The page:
January/february 2015, Canadian Geographic highlights Inuit oral tradition
“It’s a real reminder to me of why I am proud to work where I work,” says Gilles Gagnier, Canadian Geographic’s chief operating officer and publisher, of the magazine’s involvement in the 2015 Malerualik Expedition. The Royal Canadian Geographical Society-funded expedition took place in September and saw Louie Kamookak, an Inuit historian from Gjoa Haven, Nunavut, take youth from the community to key sites related to Sir John Franklin’s ill-fated Arctic expedition of 1845. The aim? To pass on the oral histories that Kamookak has collected and preserved in the Inuit tradition. Alanna Mitchell and photographer Jason Fulford accompanied the trip to produce a feature story for the January/february issue. The piece details the expedition and celebrates Kamookak’s role in Franklin-related Inuit oral history (which proved instrumental in the 2014 discovery of HMS Erebus) as well as his mission to share that knowledge with a new generation. Those achievements earned Kamookak the Society’s 2015 Lawrence J. Burpee Medal, awarded to those who have gone to lengths to make Canada better known to Canadians and the world. “There’s still a haunting, a mystery behind it from the stories that were passed down,” Kamookak told Mitchell of the enduring draw of Franklin. A visit to an unmarked grave on Todd Island — which Inuit oral history says holds the remains of a Franklin crewman — reinforced that notion. There, as Mitchell shared in a post-expedition blog, “some of the bones lie exposed to the harsh Arctic elements, spotted with lichen.” Real reminders, indeed.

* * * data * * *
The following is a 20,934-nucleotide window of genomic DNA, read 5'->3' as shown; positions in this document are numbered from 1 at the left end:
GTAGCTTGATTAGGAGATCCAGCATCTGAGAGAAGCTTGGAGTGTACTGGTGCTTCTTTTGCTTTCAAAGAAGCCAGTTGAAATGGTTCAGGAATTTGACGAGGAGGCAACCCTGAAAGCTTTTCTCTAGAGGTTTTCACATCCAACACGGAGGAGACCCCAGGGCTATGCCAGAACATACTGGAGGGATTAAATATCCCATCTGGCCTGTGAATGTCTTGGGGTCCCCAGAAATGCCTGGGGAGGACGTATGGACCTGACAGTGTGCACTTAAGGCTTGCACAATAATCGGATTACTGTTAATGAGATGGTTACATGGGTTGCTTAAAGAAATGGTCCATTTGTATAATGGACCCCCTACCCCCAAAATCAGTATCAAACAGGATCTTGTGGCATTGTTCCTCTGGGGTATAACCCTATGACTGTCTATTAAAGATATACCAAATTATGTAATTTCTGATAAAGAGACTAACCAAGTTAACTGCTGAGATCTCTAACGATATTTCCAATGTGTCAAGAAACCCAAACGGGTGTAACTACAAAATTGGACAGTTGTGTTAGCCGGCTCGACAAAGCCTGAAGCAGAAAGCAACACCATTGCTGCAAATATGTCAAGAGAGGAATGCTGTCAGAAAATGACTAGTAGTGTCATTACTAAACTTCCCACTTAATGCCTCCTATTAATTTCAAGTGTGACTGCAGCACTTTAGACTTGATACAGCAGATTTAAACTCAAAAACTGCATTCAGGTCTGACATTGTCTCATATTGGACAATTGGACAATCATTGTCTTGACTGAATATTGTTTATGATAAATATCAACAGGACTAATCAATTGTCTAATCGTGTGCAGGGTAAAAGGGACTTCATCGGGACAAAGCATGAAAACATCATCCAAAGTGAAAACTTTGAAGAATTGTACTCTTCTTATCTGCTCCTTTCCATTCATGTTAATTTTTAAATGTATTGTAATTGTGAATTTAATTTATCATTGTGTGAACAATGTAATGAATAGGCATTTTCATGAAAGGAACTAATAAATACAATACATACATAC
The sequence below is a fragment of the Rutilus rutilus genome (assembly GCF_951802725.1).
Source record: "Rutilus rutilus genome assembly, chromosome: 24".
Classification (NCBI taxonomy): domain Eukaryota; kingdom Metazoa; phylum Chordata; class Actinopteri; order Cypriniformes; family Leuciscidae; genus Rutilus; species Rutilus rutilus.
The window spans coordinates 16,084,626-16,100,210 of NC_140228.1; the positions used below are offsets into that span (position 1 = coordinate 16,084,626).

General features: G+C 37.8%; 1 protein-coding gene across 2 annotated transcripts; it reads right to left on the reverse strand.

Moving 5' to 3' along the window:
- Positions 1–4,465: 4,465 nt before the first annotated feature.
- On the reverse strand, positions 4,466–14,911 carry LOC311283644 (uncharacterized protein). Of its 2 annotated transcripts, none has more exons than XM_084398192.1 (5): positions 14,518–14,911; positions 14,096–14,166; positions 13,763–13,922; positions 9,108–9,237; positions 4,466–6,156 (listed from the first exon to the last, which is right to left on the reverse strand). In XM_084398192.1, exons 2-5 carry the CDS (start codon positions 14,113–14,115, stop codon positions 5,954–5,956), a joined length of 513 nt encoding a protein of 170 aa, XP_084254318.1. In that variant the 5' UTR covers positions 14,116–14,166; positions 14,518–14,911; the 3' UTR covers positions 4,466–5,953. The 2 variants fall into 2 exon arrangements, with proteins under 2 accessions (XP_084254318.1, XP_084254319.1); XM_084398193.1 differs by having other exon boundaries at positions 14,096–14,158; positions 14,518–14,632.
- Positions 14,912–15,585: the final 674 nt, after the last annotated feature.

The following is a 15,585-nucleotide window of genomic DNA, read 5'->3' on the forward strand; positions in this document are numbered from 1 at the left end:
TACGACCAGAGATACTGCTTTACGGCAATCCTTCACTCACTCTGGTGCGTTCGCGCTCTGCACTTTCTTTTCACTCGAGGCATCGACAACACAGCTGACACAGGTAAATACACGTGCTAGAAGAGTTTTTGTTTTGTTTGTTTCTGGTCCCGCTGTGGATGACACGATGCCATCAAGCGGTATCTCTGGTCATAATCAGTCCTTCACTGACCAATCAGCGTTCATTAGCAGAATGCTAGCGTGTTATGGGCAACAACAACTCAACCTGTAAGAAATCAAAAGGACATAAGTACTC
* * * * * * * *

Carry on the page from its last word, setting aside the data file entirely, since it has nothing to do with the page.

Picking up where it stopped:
Students ( top, on rock) and an Inuit elder pause to take in the view during the 2015 Malerualik Expedition, led by Louie Kamookak ( above).